Martin Crutsinger at the Associated Press made that easy prediction come true 48 minutes after the report was released. He and the rest of the establishment press also missed something far bigger, namely that yesterday's small GDP reduction brought its private-sector component back to a level below where it was at the beginning of the recession, no matter how you define that beginning. Excerpts follow the jump:
Lord have mercy, these people are looking anywhere and everywhere to turn an economic improvement molehill into something that sort of looks like a mountain.
Today, the headline to Derek Kravitz's report at the Associated Press ("Rise in home construction suggests a turnaround") reasonably reflected the underlying reality reported by the Census Bureau, but his first six paragraphs most definitely did not:
Imagine that -- A massive government bureaucracy given almost a head start of more than three years to get up and running appears to be well on its way to not being ready.
Julie Appleby covered the situation at the Washington Post yesterday. Steven Hayward at Powerline accurately called it an item which "ought to be on the front page above the fold," and wasn't. It also "just so happens" to be an early vindicator of free-market capitalism as better able than the government to set up and manage complex systems. Here are several paragraphs from Appleby's report, which will be followed by key points from Hayward (bolds are mine throughout this post):
Late Friday afternoon, Todd Shields at Bloomberg News broke a story about some guy, who happens to be an Obama and Democratic Party donor (but not disclosed), against whom the Securities and Exchange Commission is formally considering an enforcement action (also not disclosed, though it was noted at the New York Times's Dealbook Blog five hours before Shields's report), whose "wireless service caused interference to 75 percent of global-positioning system receivers examined in a U.S. government test." Though it generated a fair amount of center-right blog discussion over the weekend, the establishment press largely ignored the stunning result.
Earlier this evening, Shields and Alan Levin reported even more troubling info (as carried at the San Francisco Chronicle; bolds are mine throughout this post):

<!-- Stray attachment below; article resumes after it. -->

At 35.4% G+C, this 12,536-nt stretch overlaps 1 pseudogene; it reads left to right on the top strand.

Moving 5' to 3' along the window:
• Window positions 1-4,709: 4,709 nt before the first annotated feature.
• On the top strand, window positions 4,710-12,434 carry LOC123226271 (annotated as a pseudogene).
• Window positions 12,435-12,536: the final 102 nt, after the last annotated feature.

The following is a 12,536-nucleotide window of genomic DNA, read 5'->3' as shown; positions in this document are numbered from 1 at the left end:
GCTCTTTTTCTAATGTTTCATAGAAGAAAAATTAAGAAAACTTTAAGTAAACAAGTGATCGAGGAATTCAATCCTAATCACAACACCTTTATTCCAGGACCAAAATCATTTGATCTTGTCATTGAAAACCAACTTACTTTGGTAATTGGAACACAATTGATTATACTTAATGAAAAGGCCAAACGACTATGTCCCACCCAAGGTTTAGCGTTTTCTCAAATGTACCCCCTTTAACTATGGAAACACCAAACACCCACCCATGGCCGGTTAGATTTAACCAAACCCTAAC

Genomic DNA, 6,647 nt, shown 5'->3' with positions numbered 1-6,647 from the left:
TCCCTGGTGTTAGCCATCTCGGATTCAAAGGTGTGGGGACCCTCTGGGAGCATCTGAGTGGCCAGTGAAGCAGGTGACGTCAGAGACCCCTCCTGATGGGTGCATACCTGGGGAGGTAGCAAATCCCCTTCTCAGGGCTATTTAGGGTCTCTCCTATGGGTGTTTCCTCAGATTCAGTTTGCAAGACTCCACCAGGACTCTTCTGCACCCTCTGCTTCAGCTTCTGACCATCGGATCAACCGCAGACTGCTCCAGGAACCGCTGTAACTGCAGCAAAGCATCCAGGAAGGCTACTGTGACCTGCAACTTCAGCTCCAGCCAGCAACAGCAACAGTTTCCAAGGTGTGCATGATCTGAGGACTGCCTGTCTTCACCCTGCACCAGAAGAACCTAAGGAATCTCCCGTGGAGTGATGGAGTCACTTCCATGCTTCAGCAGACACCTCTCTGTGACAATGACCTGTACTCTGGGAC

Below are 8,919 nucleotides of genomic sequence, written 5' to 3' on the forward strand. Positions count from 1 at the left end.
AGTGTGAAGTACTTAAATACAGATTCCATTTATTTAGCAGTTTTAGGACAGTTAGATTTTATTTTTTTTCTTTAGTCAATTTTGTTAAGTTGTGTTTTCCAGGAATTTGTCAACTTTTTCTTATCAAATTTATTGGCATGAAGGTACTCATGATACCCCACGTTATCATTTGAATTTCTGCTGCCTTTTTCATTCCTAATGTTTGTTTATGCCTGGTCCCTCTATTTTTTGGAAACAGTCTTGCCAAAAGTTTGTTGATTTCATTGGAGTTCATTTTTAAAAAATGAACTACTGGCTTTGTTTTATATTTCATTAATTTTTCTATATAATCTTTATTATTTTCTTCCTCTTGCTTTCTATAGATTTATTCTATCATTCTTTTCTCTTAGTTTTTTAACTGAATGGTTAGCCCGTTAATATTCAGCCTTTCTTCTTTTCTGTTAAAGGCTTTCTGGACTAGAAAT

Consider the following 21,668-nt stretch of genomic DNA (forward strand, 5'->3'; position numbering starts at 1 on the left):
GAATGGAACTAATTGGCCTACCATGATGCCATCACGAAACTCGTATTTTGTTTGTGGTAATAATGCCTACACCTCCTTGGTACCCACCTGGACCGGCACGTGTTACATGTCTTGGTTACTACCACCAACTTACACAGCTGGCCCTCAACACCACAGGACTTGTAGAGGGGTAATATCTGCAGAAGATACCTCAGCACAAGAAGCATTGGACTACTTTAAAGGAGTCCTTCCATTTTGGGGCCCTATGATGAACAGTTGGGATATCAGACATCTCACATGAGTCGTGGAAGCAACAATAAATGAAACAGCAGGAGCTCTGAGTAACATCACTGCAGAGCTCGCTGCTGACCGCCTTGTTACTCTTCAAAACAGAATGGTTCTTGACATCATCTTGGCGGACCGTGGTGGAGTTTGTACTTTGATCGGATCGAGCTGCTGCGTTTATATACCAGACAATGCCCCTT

Today's Advance Monthly Retails Sales Report for November from the Census Bureau came in with a seasonally and shopping-day adjusted 0.2% increase over October. Analysts expected 0.6%, and a whole host of them described the result as "disappointing," as shown here in a Google News Search for the past 24 hours on ["retail sales" disappoint"] (typed exactly as indicated between brackets; as of 6:40 p.m. ET, over 1,100 results were returned, but only about 400 are from after the report's release).
That didn't stop the Associated Press's Christopher Rugaber and the wire service's headline writers, in separate items at 11:44 a.m. and 3:05 p.m., from getting really close to in essence claiming, as Kevin Bacon's character Chip Diller did in "Animal House," that "all is well."
Uncle Sam's Monthly Treasury Statement for November came out yesterday. The results: Tax collections through two months of the fiscal year are up 4.4% over fiscal 2010; spending is down 5.5%, but only because about $31 billion in checks which would ordinarily have gone out on October 1 (a Saturday) were sent on September 30; and the deficit of $235 billion is $55 billion less than last year.
The headline in the report by Martin Crutsinger of the Associated Press, aka the Administration's Press ("Gov't on pace to run budget deficit below $1T"), celebrated the totally untenable claim, only two months into the year, that the deficit might come in below $1 trillion for the first time in four years. Crutsinger's coverage was otherwise adequate, except near the end, when he threw in the following obviously gratuitous and recklessly false and misleading statement: "A decade ago, the government was running surpluses and trillion-dollar deficits seemed unimaginable."
On Wednesday, the Politico ran a story about the International Association of Machinists Union at Boeing agreeing to approve a contract extension, the result of which ultimately led to the National Labor Relations Board dropping its controversial decision to prevent the company from beginning to operate a mostly-constructed plant in South Carolina.
Though it deserves separate commentary, that decision is not the subject of this post. What is germane at the moment is the howler of a photo accompanying the Politico's report which appears after the jump.
On Wednesday, as Terry Baynes at Reuters reported, "A federal appeals court on Wednesday upheld the convictions of five leaders of an Islamic charity on charges of funneling money and supplies to Hamas, designated a "terrorist" group following a 1995 executive order by President Bill Clinton. ..." The organization involved was the Holy Land Foundation based in Texas. The five involved received sentences of 15 to 65 years.
Reuters appears to have been virtually unique in covering the story at a national level, and from all appearances very few establishment press outlets picked it up. What follows are various search results in attempts to find coverage of the story: